If you’ve ever attempted to learn a foreign language as a teen or an adult, you’ve probably noticed a strange phenomenon: you learn as much about your first language as your second. We take for granted certain rules and customs when writing or speaking our native tongue if it’s the only language we know. By looking at a language from the outside, we can appreciate all its nuance.
This is precisely what happened to Kyle Barraclough when he attempted to play baseball with a pitch clock for the first time. Barraclough, 31, had appeared in 280 major league games and 160 in the minors – all without a pitch clock – before May 4 in Salt Lake City. The new clock greeted him like an alarm screeching at dawn.
“I’m not a very fast-paced worker,” said Barraclough, who has since been recalled by the Angels. “I gave up a leadoff double to start the (seventh) inning. It was the perfect storm: first time on the pitch clock, giving multiple signs with a guy on second, also my first game in a couple weeks.”
His first thought: “This is going to take some getting used to.”
Barraclough isn’t alone. For the first time, Triple-A hitters and pitchers are being penalized for being late this season. A pitcher has 19 seconds to deliver a pitch without runners on base and 24 seconds with a runner on. A hitter has seven seconds to get set in between pitches. An automatic ball (for pitchers) or strike (for hitters) awaits the offenders. Anecdotally, there have been plenty of offenders to go around in the season’s first month.
This was to be expected, particularly among veterans who are closer to the end of their baseball careers than the beginning. The supposed sanctity of baseball as the only sport without a clock might be more ingrained in an older player – not unlike someone learning a new language at, say, age 31. There are many nuances to be mastered.
Take one new pace-of-play rule that seems rather anodyne on the surface: Pitchers are prohibited from stepping off the rubber more than twice per plate appearance. This includes any attempts to throw over to first base with a runner on. The proper term for this is “disengaging” with the rubber.
For Barraclough, the “disengagement rule” bothered him more than the clock itself. Why? It penalizes pitchers more than it benefits runners, few of whom are adept at stealing bases. Most runners don’t warrant more than two throws, so why penalize all pitchers?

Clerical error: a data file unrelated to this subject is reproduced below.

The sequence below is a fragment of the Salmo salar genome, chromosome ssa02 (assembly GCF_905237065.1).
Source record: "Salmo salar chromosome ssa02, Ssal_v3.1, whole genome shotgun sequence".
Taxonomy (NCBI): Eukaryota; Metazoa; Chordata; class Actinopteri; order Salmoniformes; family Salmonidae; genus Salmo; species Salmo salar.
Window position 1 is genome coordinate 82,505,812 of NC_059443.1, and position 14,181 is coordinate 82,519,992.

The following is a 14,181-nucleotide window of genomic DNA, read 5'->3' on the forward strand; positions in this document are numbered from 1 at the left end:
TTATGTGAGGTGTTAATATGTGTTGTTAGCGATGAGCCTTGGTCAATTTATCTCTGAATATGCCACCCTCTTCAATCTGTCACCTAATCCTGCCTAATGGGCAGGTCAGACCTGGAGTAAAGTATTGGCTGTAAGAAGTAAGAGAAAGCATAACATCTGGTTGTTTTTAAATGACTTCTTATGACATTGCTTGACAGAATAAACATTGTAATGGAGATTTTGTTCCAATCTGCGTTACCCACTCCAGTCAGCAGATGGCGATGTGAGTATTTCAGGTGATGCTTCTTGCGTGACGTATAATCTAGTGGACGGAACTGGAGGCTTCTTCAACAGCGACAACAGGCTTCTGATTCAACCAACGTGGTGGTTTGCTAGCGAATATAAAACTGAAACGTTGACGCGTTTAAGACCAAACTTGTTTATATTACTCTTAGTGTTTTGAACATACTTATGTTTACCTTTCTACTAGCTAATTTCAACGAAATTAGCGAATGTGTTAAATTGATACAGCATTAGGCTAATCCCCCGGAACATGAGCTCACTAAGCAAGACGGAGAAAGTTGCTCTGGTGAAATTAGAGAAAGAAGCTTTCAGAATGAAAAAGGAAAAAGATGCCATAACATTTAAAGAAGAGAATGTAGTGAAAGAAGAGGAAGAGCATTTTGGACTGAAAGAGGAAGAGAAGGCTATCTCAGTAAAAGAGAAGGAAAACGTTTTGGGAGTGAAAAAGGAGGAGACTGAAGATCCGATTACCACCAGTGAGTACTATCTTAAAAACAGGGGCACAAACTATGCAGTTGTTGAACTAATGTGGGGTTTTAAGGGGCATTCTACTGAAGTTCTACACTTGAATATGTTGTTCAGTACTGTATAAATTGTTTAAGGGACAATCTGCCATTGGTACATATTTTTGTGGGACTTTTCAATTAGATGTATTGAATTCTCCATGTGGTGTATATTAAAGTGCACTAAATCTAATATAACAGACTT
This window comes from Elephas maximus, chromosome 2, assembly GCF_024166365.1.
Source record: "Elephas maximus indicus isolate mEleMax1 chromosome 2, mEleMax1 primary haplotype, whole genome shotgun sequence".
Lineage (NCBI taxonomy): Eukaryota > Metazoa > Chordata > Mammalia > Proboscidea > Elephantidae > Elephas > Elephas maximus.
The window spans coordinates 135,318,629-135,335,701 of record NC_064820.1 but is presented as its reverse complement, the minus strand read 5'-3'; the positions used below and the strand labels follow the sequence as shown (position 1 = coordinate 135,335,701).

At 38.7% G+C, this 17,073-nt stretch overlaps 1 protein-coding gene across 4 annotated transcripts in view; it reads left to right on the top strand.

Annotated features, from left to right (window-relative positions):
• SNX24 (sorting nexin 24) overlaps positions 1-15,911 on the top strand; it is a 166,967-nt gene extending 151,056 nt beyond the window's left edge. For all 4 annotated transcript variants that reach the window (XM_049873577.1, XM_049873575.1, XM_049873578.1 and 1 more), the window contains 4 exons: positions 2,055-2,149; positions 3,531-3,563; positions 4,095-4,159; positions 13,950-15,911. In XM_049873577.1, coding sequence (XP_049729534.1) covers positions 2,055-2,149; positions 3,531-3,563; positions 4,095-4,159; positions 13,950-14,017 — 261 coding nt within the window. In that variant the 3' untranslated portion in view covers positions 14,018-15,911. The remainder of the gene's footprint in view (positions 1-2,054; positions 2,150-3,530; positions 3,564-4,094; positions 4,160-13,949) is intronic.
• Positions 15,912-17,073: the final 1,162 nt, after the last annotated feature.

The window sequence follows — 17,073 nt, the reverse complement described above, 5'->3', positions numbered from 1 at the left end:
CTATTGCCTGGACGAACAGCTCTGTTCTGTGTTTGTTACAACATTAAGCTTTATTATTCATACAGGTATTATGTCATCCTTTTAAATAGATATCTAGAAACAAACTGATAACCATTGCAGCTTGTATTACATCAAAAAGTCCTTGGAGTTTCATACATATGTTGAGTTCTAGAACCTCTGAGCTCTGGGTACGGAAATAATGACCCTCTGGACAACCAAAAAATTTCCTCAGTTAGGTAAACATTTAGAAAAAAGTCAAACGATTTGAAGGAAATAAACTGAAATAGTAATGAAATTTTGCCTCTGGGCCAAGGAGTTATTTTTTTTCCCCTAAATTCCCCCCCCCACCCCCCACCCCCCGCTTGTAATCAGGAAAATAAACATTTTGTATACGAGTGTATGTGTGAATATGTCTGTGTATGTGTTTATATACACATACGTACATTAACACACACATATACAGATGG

The main penalty is psychological, Barraclough said.
“If things start snowballing, now there’s no ‘take a step off, take a deep breath, slow things down.’ There is no slowing things down,” he said. “Otherwise you’re going to get penalized for it.”
The psychological penalty cuts both ways. Hitters get one chance to call time during each plate appearance before they are penalized with a strike. Veteran catcher Chad Wallach, whom the Angels promoted last week, said he observed more automatic strikes called against batters than automatic balls called against pitchers.
Angels infielder Luis Rengifo was playing for Salt Lake a couple of weeks ago when he fell behind in the count 0-and-1 without a single pitch being thrown. It was his first plate appearance of the game, and Rengifo said he was a bit too slow getting in and out of the dugout for the clock. He was mad.
That at-bat, Rengifo said, ended with him hitting a double.
Then on May 7, Rengifo batted against Tacoma Rainiers pitcher Asher Wojciechowski with the bases loaded and the Bees down four runs.
“The pitcher waited like 30 seconds,” Rengifo recalled. “The umpire called a ball. I’m ahead 1-0. (Wojciechowski) threw me a fastball away, and I hit a homer.
“Some pitchers like (the rule). Some pitchers don’t.”
Other pitchers seem to dart between love and hate in the same outing. After being demoted by the Angels, Jose Suarez made his Triple-A debut with Salt Lake on May 6. He was penalized with an automatic ball in the second inning. Barraclough, who was in the bullpen that night, remembered Suarez settling in quickly after that.
For the Tacoma hitters tasked with facing Suarez that night, there was no use disrupting his timing. The Triple-A pitch clock doesn’t allow for it, save the one timeout plate appearance each hitter is allowed.
“(Suarez) started moving lightning fast and was rolling, pitching well,” Barraclough recalled. “The hitter in the box is on time, but Suarez is coming set as the guy is just getting ready and calls time. Now (Suarez) has to get back in and the hitter has to get in – standing – (because) the second he’s ready to go, (Suarez) is ready to throw.”
In that way, the clock introduces an element of rhythm that did not previously exist in the sport, the kind of nuance that makes learning pitch-clock baseball feel like a foreign language. This might be more true for participants than spectators. Still, the Triple-A experiment portends a noticeable adjustment period if the pitch-clock rules come to the major leagues.
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Here’s the wild thing: at the end of the day, some players might prefer this version of baseball to the clockless iteration.
“It’s too soon to say,” Wallach said.
“Individually, I hated it,” Barraclough said. “But then when the games were ending in 2½ hours … The game definitely moves a lot quicker.”
Players expect to receive formal surveys from MLB to gauge their opinion of the new rules at some point; this was the case when the Triple-A leagues experimented with larger bases last year. The rules might deserve some tweaking. An extra second or two won’t add a noticeable amount of time to the game and might make the players a bit more relaxed.
One rule of thumb applies to both players and fans struggling with the idea of baseball with a clock: Give it time.